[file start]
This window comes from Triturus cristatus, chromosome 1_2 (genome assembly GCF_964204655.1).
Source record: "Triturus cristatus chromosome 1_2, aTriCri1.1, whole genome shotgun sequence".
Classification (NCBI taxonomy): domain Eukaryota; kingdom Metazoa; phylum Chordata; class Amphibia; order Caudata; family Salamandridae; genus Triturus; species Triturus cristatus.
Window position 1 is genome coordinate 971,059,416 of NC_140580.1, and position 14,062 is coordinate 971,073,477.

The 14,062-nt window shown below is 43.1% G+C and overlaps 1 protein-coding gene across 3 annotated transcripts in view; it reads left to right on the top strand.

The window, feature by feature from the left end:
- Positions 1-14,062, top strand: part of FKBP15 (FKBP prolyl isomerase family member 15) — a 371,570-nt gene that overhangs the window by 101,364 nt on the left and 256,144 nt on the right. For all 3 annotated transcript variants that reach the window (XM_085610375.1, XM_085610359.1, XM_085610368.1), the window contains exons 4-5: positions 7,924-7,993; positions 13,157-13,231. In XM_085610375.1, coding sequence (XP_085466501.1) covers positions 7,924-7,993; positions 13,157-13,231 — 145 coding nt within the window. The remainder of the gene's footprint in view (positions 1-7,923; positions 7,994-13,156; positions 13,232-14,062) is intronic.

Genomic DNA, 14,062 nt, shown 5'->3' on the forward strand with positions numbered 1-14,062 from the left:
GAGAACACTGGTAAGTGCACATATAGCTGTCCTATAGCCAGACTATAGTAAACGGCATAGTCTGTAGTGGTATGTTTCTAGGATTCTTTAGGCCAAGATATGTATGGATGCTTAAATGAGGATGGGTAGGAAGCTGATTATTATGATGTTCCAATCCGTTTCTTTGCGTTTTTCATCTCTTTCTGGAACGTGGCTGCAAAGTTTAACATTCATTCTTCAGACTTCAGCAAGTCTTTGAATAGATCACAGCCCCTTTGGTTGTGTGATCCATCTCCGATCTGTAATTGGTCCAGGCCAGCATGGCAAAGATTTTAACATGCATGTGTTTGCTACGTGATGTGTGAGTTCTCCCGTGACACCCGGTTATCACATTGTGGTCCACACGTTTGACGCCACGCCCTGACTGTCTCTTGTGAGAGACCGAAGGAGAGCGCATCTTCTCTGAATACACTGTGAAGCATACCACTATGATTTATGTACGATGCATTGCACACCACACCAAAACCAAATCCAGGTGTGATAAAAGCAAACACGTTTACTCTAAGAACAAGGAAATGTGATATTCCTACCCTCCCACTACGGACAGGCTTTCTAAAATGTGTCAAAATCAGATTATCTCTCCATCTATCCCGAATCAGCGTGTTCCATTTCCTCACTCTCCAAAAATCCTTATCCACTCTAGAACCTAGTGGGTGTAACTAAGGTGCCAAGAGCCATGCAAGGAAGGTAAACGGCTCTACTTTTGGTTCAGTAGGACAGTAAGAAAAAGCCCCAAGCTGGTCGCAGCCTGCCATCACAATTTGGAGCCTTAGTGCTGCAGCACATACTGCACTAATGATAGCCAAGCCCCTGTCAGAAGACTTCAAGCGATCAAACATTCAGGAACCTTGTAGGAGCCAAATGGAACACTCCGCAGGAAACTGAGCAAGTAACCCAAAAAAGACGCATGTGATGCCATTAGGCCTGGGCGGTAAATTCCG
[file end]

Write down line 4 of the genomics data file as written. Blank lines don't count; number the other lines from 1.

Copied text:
Window position 1 is genome coordinate 971,059,416 of NC_140580.1, and position 14,062 is coordinate 971,073,477.